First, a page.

I'm reading Introduction to Electrodynamics by Griffiths and in chapter 4 when discussing induced dipoles and the effect of an electric field on an electrical insulator, it says the following:
These two regions of charge within the atom (positively charged nucleus and negatively charge electron cloud) are influenced by the field: the nucleus is pushed in the direction of the field, and the electrons the opposite way. In principle, if the field is large enough, it can pull the atom apart completely, "ionizing" it (the substance then becomes a conductor).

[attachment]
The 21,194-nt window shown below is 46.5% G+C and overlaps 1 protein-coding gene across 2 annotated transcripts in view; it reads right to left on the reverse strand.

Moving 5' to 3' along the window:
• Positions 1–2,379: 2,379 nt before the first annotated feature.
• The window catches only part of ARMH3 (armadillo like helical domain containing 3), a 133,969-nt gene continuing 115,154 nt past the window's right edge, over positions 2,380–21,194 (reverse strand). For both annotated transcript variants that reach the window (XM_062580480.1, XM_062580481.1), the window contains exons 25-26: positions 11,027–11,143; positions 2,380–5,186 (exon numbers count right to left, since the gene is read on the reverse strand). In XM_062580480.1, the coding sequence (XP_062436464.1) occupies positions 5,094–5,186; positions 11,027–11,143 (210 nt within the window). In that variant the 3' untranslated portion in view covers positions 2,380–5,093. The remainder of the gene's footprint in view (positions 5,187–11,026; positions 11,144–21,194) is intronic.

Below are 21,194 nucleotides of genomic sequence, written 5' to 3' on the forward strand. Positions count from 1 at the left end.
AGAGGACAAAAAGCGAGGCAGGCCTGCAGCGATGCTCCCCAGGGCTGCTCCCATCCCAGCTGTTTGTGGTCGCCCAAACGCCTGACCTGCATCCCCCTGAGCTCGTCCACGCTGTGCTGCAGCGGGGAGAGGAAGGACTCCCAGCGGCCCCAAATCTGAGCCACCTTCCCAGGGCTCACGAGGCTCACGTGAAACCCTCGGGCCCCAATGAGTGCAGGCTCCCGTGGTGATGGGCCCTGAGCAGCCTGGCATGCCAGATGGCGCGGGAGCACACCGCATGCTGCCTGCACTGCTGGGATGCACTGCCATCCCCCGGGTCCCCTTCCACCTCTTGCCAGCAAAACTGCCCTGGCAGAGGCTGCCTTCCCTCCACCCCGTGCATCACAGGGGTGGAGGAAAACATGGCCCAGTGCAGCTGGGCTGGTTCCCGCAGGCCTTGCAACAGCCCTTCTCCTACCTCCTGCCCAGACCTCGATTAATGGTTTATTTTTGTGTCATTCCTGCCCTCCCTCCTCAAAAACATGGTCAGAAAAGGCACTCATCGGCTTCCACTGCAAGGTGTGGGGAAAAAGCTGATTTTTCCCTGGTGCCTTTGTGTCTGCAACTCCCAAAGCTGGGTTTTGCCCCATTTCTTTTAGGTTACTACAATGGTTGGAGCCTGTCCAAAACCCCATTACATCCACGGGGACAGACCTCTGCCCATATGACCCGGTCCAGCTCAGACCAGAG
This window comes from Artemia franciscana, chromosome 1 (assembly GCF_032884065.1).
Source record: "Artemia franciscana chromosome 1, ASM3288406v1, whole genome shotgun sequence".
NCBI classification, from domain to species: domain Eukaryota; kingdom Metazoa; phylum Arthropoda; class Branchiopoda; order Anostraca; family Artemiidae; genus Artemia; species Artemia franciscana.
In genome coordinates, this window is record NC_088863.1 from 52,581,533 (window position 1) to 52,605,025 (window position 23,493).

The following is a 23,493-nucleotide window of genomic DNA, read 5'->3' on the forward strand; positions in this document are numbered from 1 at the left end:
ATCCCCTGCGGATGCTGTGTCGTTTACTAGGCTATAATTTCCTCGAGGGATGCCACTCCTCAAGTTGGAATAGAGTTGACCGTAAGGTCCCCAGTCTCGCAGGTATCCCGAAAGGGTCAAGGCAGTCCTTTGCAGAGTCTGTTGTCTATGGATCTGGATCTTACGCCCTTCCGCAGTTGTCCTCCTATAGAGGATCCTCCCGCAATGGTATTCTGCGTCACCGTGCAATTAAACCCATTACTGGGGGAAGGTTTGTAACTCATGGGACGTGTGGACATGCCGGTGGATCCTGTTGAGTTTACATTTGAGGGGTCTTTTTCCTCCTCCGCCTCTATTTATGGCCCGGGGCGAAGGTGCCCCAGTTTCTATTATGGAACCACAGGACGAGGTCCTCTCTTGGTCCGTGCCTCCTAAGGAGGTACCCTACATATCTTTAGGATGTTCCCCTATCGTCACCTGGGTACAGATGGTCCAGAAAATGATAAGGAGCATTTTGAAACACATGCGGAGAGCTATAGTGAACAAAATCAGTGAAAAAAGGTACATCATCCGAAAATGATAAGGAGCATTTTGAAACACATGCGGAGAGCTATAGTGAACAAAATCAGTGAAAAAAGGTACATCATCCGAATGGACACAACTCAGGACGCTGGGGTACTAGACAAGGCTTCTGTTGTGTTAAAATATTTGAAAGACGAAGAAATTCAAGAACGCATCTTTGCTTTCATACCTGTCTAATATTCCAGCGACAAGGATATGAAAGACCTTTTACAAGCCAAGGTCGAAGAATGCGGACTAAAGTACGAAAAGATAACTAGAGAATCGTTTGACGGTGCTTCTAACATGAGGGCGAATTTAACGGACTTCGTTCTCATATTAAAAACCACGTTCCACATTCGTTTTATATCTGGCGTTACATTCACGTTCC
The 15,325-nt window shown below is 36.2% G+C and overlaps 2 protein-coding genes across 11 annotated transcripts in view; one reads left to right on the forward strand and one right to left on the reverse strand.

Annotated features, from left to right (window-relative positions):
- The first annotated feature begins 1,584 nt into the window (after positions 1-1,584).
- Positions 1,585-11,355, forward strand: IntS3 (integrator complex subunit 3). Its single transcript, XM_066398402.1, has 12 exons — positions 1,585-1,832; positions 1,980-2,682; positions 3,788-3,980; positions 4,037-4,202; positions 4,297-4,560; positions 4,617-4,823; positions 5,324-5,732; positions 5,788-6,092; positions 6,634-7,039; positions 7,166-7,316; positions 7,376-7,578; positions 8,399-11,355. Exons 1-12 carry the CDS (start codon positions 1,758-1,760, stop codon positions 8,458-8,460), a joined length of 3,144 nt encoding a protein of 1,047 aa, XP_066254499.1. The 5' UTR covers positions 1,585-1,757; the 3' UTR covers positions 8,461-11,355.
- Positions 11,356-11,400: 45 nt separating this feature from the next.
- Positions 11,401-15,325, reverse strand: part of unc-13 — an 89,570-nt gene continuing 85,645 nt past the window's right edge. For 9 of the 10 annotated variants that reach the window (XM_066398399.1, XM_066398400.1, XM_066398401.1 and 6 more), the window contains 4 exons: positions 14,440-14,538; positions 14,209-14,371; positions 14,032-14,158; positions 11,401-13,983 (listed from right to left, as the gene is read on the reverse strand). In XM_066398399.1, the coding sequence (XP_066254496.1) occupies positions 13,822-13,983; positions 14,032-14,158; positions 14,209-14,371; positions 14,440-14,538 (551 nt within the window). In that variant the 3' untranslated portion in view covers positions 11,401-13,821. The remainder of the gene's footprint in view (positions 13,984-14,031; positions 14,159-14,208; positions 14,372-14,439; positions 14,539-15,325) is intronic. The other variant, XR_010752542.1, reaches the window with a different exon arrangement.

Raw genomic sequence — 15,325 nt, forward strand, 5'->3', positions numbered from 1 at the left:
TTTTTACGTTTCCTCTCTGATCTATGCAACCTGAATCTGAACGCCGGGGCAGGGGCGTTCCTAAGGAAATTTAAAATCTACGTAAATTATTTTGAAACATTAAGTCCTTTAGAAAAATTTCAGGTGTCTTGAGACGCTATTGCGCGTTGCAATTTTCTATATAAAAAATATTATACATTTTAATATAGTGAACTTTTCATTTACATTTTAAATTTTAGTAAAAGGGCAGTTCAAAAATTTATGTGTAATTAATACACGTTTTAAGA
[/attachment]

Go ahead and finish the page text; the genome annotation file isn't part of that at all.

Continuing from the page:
Emphasis mine and italicized comment added for clarity. I know it says in principle, indicating that this does not happen, but is it possible to ionize an insulator, say wood, with an extremely strong electric field? If it is theoretically possible, how strong would the electric field have to be in order for this to happen (orders of magnitude would be fine)? What would happen to a piece of wood in this kind of electric field? If it is not possible, is it due to limitations on the strength of electric field that we can actually create?